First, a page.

Some sick and disabled people have been getting the benefit for a year
Citizens Advice Scotland (Cas) says it has been "flooded with complaints" about the new Employment Support Allowance (Esa) benefit.
Cas made the claim a year to the day since the system replaced Incapacity Benefit and Income Support for people who are sick and disabled.
It said the system had caused "misery and frustration" for vulnerable people.
But the minister for disabled people Jonathan Shaw said the Esa was designed in partnership with disability groups.
Esa claimants have to undergo a work capability assessment to determine whether they can claim the benefit.
Citizens Advice said reports gathered from its offices across Scotland showed a consistent "catalogue of errors".
It said many claimants have been judged ineligible, despite clear evidence from their GPs that they are not fit to work.
Others have experienced delays with payment, because of "red tape" in the system, and have been driven into debt, it said.
Mr Muir saw his colleague being killed in Iraq six years ago
Kaliani Lyle, Cas chief executive, said: "Far from simplifying the system, the Esa has made matters much worse.
"It has created barriers to entitlement, and caused unnecessary financial distress and emotional strain to sick and disabled people all over Scotland.
"And this is not just a few isolated cases. Evidence from CABs throughout the country shows a catalogue of errors, from the first day the system was introduced right up until the last few weeks."
The BBC spoke to a former serviceman Andrew Muir, who witnessed his colleague's death when their unit was attacked in the Iraqi city of Basra in 2003. He still bears the psychological scars.
"When I left the Army I found it hard to settle back into civilian life," he said.
"I started to get nightmares and when I went to the doctor they deemed me to have Post-Traumatic Stress Disorder.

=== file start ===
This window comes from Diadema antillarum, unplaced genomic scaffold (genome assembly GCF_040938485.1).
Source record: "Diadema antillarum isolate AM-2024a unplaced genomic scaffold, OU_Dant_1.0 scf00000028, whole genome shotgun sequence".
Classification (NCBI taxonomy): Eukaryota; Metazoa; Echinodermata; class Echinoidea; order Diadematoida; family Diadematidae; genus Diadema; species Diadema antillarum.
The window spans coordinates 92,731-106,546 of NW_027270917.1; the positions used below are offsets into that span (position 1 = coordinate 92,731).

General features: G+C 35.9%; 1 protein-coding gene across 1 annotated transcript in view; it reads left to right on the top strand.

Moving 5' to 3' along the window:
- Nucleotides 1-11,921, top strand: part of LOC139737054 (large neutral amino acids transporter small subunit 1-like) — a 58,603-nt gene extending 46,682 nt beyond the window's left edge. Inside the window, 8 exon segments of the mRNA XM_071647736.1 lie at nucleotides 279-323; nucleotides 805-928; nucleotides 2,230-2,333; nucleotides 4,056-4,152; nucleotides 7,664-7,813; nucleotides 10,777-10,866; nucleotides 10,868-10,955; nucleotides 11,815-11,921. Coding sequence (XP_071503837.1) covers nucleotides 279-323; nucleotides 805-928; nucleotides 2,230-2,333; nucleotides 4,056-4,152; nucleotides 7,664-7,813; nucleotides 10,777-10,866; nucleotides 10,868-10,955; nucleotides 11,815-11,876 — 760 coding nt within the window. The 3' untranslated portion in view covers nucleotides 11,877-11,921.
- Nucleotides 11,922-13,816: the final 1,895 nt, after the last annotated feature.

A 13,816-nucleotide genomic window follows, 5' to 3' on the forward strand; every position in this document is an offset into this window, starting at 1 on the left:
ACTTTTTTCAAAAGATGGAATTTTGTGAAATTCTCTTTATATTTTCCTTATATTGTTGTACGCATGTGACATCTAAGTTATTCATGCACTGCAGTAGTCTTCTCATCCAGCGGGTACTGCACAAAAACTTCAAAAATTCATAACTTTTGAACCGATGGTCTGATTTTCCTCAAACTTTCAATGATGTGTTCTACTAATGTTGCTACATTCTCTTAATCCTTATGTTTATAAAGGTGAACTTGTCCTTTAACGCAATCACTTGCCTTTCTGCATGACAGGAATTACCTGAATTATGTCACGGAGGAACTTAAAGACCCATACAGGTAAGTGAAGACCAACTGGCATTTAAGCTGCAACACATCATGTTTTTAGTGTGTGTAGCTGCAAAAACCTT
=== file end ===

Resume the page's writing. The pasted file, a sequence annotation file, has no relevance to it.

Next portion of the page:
"I tried to commit suicide on quite a few occasions because I couldn't cope with the flashbacks and nightmares."
When Mr Muir applied for Esa, he said his poor mental health was not taken into account in his assessment and his problems did not come to light until the appeals process.
Ramsay Norman, an appeals expert for Cas, said he has seen many similar cases.
"This medical was meant to be for Andrew's mental health problems. In total, it lasted six minutes," he said.
"And all it actually did was go through physical descriptors, it didn't actually cover the mental health descriptors which Andrew was suffering from.
"This is happening far too often, where the medicals appear to be rushed."
The work capability assessment is carried out by a private company, Atos Healthcare.
A spokesperson for the company told the BBC: "We provide independent advice and conduct a medical assessment on behalf of the Department for Work and Pensions.
"The duration of each assessment varies from person to person, depending on individual circumstances.
"The medical assessment for every claimant covers physical as well as mental, cognitive and intellectual abilities, ensuring that the disabling effects of mental health conditions are fully considered."
The UK government minister Jonathan Shaw defended the changes, saying they had created "a more proactive system".
"The Esa assessment was designed in partnership with a number of disabled organisations, because they agreed with us that we should be looking at what people can do, rather than what they can't do and writing them off," he added.